As much as I liked the bridge scene, they should’ve cut it, too. Joi was one of my favorite characters though, but I was waiting for the big revelation that she was actually being controlled by Luv to manipulate and monitor K. Instead, Luv was simply using her for surveillance. If Luv had been more active in the Joi/K relationship, then it would have provided more support in their strange relationship - she has something like a crush on him, and her jealousy is what drives her to crush Joi.
The bridge scene implied that maybe Joi was simply a very good program with no actual self - “very lifelike” as K says - since her calling him Joe implies that was something underneath her programming - not an individual trait. That there really never was a Joi except in K’s mind as her entire program was a deeply complex program designed to respond appropriately to his expectations and needs.
However, at that point in the story, it no longer really is very important. There should’ve been more focus on the plot and how to resolve it. This resolution didn’t seem to fit the 2 hours of movie that came before.
And that’s so goddamn great. But there’s also the undercurrent there of the line being that K believed it. It’s the element of his memory of his feelings for her. So the over-text of the line, outside of his revelation of Joi probably being nothing more than a sophisticated AI, is if he’s a “good Joe”. Literally. Is he just going to waft around - or is he going to try and do something for the benefit of others. Grabbing the gun gets so…impactful there.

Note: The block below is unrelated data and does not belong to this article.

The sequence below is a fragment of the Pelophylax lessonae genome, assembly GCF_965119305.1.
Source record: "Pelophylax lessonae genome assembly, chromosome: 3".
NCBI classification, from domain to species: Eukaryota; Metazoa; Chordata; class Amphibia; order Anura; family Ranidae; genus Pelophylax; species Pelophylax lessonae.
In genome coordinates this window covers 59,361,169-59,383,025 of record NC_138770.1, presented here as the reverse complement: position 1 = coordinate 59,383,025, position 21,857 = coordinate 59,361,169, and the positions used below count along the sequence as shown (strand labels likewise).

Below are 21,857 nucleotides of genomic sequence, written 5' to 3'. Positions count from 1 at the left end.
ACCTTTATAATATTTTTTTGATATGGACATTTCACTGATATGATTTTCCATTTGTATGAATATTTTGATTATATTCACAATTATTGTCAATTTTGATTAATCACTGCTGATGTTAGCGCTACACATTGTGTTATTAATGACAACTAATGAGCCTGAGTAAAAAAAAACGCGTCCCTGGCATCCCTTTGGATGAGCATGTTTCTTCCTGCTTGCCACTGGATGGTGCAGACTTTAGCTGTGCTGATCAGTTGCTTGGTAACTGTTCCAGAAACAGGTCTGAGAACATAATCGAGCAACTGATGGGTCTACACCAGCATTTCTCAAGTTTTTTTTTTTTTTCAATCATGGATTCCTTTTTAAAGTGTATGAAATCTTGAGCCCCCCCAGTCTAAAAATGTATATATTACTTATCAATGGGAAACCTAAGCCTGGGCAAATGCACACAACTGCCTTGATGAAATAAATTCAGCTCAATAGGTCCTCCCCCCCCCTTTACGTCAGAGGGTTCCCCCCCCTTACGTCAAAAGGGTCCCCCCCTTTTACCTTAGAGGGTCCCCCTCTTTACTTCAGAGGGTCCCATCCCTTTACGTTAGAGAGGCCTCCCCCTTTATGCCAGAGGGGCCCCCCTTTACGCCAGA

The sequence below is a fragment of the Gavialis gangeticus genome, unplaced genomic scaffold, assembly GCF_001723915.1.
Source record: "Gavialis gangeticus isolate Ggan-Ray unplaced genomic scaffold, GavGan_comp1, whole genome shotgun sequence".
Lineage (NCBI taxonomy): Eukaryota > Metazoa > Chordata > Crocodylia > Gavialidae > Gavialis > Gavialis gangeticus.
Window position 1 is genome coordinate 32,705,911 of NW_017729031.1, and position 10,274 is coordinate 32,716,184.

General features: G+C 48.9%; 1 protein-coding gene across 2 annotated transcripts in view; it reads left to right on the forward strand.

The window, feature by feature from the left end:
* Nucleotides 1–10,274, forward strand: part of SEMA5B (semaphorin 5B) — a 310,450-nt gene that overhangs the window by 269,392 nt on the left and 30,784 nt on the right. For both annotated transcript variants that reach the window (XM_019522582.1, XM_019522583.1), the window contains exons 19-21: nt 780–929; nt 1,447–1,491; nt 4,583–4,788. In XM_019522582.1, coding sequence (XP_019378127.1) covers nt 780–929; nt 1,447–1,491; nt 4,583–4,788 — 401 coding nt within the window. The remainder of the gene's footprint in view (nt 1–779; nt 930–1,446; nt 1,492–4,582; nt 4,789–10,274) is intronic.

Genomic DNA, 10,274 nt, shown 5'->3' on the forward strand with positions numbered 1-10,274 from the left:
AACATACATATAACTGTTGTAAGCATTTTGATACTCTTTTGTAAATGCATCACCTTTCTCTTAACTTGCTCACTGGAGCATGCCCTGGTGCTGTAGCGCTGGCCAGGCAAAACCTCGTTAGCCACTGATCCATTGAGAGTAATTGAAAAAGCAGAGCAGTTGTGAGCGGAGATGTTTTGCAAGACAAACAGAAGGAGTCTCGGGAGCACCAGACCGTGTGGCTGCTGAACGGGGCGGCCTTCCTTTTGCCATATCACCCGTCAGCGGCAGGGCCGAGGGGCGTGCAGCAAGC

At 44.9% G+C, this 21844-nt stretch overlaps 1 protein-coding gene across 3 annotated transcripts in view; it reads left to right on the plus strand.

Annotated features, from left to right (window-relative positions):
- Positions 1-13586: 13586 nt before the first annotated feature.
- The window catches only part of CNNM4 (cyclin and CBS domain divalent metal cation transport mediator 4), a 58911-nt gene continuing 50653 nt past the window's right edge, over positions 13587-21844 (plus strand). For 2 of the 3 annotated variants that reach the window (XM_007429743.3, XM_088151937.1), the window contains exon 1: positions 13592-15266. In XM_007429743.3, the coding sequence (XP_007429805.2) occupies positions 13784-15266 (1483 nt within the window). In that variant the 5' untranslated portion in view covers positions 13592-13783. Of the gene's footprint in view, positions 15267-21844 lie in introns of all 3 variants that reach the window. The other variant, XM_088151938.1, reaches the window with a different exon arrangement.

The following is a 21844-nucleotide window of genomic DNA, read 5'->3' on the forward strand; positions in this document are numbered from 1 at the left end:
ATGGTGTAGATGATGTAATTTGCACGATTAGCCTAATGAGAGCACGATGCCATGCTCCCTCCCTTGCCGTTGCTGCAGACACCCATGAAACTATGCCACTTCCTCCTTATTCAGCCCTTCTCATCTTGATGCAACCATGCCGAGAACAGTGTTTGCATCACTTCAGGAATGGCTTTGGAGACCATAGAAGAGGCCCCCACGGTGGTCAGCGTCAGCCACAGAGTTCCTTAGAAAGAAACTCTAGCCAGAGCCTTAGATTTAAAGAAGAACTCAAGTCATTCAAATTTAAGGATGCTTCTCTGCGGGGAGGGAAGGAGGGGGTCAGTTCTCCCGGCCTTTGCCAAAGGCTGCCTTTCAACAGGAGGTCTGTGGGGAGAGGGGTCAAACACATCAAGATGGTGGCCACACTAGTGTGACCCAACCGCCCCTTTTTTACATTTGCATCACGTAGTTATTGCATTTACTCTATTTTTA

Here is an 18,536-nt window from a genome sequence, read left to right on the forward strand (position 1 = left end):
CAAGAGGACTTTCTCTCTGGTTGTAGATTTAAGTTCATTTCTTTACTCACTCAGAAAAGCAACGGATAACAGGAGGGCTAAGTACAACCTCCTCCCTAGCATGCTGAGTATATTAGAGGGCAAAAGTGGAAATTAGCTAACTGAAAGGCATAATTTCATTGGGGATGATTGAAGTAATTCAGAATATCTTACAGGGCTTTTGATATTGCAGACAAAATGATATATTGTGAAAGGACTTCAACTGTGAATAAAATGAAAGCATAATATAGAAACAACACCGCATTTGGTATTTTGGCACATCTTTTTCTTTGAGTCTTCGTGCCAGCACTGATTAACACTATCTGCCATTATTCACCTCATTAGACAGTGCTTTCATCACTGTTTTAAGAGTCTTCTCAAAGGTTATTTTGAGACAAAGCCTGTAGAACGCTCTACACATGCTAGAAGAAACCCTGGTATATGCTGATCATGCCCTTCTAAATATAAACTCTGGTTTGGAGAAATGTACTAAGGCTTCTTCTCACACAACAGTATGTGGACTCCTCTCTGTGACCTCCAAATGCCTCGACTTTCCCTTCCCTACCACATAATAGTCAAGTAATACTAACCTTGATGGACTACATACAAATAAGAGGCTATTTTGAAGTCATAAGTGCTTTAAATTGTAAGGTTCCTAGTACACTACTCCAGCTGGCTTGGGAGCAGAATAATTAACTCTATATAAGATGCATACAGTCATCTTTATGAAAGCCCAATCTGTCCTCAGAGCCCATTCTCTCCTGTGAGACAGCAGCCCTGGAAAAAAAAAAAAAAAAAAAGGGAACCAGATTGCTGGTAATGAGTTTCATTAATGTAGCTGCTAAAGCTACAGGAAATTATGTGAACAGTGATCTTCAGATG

I was really pleased that both could be construed, and I wouldn’t count out Joi entirely. There’s really no more than we can see than that she was programmed to love him, but the extent…it would be like pigeonholing the Nexus’s.
It will always be difficult to truly demonstrate the appearance of agency in fiction as every character essentially is only the appearance of agency. We project personhood on fictional characters as a matter of course. So it’s really impossible to distinguish between an android or AI that appears to be sentient and a fictional character who appears to be sentient. They are all actors reciting a script.